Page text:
Footnote about the Pinker-Gladwell kerfuffle: To discredit Gladwell, Pinker takes advantage of a truly embarrassing mistake (the science-writer's nightmare) in which Gladwell misspelled "eigenvalue'' as "igon value.'' (It seems a less successful gambit, though, after you learn that Pinker misspelled "sagittal'' in his list of Gladwell's errors -- a mistake which, though now corrected on the NY Times website, lives on in places where the freshly posted review was quoted, like here and here.)
Still . . . transferring doubleness from the t to the g in a word is a mechanical kind of error (explained beautifully here). It doesn't suggest ignorance of the word's meaning, so Gladwell's not even here. The igon-egg remains on his face, and a big question lingers: How could The New Yorker fact-checkers have missed this one?
In fact, they didn't. As noted in this post at Language Log, the article version of the chapter correctly spells the word ``eigenvalue.'' (The comments are as rich as the post, by the way -- they're where you'll find the point about ``sagittal'' and many interesting byways.)
Seems the manuscript went to both magazine and book editors, and only the magazine editors fixed it. Gladwell's blog now confirms this with a scan of the original passage as published in The New Yorker.
I don't understand why Gladwell didn't take advantage of the magazine's top-flight checking department. Was this a mechanical accident, the administrative equivalent of misplacing g's and t's when spelling a word (maybe he sent the wrong Word file over)? Was it time pressure? Or did he make the chapter so different from the article that he didn't use the latter as the manuscript for the former?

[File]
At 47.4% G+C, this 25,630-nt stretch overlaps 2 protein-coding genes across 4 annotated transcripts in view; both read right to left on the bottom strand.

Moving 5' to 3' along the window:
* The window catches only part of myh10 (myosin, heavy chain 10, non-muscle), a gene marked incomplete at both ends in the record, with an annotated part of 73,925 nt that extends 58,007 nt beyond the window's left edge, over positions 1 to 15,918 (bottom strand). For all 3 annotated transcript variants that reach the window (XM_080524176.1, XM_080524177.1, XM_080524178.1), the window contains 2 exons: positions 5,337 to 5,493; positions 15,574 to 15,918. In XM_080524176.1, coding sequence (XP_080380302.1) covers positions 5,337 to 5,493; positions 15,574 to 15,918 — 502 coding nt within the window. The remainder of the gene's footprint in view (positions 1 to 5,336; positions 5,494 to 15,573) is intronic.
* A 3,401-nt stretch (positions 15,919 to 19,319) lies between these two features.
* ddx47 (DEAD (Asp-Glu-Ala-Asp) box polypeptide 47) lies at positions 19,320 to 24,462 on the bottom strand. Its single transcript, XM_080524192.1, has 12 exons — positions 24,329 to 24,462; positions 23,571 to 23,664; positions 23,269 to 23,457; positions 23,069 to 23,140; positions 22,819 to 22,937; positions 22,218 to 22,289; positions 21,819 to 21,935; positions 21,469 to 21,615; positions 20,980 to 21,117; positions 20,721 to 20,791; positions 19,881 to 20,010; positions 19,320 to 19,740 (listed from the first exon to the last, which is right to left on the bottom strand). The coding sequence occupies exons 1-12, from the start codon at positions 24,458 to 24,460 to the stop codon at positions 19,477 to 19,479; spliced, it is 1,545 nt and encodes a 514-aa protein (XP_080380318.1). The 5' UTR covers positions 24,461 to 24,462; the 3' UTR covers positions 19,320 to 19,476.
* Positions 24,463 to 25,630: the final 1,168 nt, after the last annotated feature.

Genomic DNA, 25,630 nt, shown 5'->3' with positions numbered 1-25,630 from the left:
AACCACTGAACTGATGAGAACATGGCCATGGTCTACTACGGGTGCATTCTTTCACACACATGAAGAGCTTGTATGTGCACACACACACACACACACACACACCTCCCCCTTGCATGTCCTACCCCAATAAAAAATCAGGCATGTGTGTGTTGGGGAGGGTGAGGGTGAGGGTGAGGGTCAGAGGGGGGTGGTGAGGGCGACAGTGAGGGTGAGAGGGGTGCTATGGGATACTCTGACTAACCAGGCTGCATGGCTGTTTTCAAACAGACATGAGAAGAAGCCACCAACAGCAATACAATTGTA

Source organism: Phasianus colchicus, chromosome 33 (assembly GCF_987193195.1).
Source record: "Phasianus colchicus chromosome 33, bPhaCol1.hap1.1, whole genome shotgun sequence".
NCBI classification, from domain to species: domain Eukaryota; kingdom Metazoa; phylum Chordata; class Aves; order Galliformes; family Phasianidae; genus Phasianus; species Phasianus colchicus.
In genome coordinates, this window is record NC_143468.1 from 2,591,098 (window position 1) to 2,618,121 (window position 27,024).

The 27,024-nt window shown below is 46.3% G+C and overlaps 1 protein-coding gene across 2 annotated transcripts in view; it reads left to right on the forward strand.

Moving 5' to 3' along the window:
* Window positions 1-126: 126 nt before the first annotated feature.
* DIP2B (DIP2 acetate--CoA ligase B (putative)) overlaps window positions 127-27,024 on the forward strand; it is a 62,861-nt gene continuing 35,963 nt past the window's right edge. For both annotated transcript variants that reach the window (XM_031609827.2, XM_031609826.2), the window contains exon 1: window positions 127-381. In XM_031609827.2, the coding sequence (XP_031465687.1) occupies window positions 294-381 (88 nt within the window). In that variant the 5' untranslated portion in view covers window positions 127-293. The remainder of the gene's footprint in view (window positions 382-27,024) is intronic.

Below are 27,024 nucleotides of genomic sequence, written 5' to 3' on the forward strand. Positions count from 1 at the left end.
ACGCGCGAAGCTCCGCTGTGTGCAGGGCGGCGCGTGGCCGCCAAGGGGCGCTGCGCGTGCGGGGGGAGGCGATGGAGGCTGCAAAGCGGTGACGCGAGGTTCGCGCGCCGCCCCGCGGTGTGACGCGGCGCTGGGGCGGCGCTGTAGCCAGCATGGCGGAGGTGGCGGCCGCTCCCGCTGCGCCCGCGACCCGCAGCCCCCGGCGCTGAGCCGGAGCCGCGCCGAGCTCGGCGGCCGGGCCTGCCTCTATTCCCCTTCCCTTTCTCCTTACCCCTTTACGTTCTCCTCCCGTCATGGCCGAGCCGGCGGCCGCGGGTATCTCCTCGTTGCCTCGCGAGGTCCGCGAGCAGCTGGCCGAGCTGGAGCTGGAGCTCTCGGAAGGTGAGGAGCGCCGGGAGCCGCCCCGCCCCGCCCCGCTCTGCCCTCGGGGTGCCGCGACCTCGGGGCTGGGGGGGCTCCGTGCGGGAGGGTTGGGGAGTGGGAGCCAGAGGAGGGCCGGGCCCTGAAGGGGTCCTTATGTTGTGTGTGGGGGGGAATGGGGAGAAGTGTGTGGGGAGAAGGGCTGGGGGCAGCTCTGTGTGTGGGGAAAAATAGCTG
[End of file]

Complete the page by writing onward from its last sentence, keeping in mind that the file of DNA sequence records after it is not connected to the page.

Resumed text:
Anyway, thanks to Carl Zimmer, the science writer's science writer, for the pointer to Language Log.
A new study estimated the untapped potential of wind energy across Europe.
- A new report calculated how much electricity Europe could generate if it built onshore wind farms on all of its exploitable land.
- The results indicated that European onshore wind farms could supply the whole world with electricity from now until 2050.
- Wind farms come with a few complications, but the researchers noted that their study was meant to highlight the untapped potential of the renewable energy source in Europe.
French newspapers report that the trial hasn't lived up to expectations.
- The French government initially invested in a rural solar roadway in 2016.
- French newspapers report that the trial hasn't lived up to expectations.
- Solar panel "paved" roadways are proving to be inefficient and too expensive.
You want one. Now you may be able to survive one.
Photo credit: Jie Zhao / Getty contributor
- Cats live in a quarter of Western households.
- Allergies to them are common and can be dangerous.
- A new approach targets the primary trouble-causing allergen.